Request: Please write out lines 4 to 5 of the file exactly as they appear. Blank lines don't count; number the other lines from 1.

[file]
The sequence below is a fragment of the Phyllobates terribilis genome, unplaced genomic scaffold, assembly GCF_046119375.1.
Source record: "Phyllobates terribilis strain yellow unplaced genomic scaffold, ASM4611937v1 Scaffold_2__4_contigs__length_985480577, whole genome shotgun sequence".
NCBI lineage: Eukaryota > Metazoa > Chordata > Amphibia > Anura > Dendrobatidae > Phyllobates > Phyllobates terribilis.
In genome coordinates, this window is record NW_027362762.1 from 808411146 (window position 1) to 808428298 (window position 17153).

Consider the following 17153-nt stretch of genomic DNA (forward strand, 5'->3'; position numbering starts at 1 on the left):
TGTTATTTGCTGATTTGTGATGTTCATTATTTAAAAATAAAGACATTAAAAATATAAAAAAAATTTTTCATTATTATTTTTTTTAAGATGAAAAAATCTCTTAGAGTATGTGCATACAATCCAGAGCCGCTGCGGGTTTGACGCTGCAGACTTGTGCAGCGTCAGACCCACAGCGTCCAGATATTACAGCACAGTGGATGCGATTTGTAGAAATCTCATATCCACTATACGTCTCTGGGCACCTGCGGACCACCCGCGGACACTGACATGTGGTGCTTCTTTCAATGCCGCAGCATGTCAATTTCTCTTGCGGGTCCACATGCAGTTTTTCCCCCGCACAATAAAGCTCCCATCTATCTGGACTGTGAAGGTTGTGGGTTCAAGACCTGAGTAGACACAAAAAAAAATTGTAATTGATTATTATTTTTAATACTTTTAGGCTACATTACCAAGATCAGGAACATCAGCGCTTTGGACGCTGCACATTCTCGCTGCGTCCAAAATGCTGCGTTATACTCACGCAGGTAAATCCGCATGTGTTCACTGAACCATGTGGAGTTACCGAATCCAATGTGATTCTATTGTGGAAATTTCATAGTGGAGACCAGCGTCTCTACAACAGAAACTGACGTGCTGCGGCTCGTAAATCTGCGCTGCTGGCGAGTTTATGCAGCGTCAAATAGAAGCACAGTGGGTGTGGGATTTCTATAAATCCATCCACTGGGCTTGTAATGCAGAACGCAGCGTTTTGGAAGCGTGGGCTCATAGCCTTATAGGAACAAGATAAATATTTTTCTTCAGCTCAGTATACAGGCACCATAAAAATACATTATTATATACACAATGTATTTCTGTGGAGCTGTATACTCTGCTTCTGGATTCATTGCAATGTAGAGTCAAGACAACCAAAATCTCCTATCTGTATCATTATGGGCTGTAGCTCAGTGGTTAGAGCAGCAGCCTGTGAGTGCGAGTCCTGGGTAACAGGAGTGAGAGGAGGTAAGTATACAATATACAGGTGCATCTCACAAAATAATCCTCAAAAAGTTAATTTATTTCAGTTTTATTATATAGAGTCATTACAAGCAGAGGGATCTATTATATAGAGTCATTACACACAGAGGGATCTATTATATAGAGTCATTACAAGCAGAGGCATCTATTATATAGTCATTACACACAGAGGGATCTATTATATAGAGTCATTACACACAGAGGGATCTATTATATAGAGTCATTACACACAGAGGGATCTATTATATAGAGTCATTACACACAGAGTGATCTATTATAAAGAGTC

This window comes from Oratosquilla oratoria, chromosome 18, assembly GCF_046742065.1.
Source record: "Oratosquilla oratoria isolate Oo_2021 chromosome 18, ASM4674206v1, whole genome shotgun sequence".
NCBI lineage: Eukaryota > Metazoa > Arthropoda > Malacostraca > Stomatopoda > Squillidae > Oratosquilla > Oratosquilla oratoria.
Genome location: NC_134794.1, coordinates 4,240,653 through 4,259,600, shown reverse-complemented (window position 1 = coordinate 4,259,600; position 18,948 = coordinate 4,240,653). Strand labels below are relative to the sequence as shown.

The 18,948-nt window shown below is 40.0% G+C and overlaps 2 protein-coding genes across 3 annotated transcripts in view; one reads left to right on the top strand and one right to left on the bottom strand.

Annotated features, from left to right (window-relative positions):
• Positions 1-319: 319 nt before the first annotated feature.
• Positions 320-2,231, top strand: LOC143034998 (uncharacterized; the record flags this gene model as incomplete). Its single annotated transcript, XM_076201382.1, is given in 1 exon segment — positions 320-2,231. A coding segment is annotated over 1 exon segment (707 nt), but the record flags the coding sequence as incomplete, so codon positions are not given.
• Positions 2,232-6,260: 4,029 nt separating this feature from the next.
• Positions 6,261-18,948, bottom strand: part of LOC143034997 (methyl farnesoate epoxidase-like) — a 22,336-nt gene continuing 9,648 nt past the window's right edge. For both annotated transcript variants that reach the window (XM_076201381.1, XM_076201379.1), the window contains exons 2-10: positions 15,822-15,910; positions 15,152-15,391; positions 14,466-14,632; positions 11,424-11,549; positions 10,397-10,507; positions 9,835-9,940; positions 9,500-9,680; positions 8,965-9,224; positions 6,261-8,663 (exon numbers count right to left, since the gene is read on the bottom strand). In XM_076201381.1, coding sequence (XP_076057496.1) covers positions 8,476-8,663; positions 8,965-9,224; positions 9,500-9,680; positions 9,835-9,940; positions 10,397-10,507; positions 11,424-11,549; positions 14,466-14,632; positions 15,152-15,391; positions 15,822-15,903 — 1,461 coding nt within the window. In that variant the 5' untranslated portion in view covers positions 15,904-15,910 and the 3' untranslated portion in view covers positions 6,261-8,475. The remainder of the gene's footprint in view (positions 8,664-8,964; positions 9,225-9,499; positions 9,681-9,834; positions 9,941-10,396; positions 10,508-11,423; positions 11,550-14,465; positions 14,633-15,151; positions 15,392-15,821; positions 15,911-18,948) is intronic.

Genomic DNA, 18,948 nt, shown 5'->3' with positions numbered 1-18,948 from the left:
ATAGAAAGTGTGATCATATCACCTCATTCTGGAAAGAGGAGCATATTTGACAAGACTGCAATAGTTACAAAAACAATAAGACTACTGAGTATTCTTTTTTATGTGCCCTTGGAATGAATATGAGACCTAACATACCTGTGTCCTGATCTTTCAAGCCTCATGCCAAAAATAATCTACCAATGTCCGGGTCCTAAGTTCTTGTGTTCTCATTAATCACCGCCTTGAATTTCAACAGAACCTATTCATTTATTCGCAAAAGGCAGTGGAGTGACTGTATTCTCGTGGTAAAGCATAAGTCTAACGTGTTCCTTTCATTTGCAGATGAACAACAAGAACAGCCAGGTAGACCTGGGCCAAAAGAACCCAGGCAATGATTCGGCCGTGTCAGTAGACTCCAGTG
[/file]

In genome coordinates, this window is record NW_027362762.1 from 808411146 (window position 1) to 808428298 (window position 17153).

Consider the following 17153-nt stretch of genomic DNA (forward strand, 5'->3'; position numbering starts at 1 on the left):